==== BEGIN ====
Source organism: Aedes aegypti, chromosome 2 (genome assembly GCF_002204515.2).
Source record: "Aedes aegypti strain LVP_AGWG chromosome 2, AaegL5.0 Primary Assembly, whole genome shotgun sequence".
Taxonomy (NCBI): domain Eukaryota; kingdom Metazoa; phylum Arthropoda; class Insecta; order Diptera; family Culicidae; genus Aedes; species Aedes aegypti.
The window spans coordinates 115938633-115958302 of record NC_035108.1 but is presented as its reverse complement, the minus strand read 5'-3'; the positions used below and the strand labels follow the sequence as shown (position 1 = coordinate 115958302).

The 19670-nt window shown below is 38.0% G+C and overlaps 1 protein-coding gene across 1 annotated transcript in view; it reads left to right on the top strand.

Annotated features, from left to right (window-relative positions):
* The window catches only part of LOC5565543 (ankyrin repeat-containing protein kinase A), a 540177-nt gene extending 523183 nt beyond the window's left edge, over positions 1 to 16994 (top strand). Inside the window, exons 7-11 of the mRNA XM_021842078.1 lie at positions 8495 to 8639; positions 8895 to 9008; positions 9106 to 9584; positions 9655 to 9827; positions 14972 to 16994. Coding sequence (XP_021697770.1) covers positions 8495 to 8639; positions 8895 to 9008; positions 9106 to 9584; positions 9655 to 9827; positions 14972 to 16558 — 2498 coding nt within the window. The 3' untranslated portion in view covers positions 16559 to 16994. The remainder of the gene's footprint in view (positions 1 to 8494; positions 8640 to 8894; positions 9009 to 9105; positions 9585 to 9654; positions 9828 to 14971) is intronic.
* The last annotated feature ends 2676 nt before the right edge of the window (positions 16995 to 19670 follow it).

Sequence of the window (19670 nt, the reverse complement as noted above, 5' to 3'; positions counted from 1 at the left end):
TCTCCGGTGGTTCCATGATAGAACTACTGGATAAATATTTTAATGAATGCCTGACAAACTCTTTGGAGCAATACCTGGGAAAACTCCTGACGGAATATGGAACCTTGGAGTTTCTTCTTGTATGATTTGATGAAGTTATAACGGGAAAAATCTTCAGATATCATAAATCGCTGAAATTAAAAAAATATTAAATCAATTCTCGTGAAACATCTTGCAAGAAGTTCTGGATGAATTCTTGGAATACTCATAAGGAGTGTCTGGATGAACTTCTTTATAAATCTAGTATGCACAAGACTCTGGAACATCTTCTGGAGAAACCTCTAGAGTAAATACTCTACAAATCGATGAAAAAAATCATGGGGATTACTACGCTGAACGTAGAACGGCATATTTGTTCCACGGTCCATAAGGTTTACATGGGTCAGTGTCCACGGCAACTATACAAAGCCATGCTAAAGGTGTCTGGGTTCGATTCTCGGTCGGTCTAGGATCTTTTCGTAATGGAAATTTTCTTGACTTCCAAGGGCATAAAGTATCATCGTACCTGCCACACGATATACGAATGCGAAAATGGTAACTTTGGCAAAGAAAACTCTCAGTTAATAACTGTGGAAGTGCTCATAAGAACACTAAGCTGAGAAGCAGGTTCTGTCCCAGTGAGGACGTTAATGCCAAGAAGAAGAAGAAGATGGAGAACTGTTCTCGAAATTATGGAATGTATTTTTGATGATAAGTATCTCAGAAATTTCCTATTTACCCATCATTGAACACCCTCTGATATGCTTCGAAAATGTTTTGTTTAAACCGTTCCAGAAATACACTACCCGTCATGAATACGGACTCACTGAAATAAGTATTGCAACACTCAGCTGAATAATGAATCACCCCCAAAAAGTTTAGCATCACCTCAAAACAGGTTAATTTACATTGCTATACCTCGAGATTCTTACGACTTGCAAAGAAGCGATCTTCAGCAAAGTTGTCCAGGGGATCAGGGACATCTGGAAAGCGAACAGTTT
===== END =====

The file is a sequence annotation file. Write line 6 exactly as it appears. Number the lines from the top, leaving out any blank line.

Annotated features, from left to right (window-relative positions):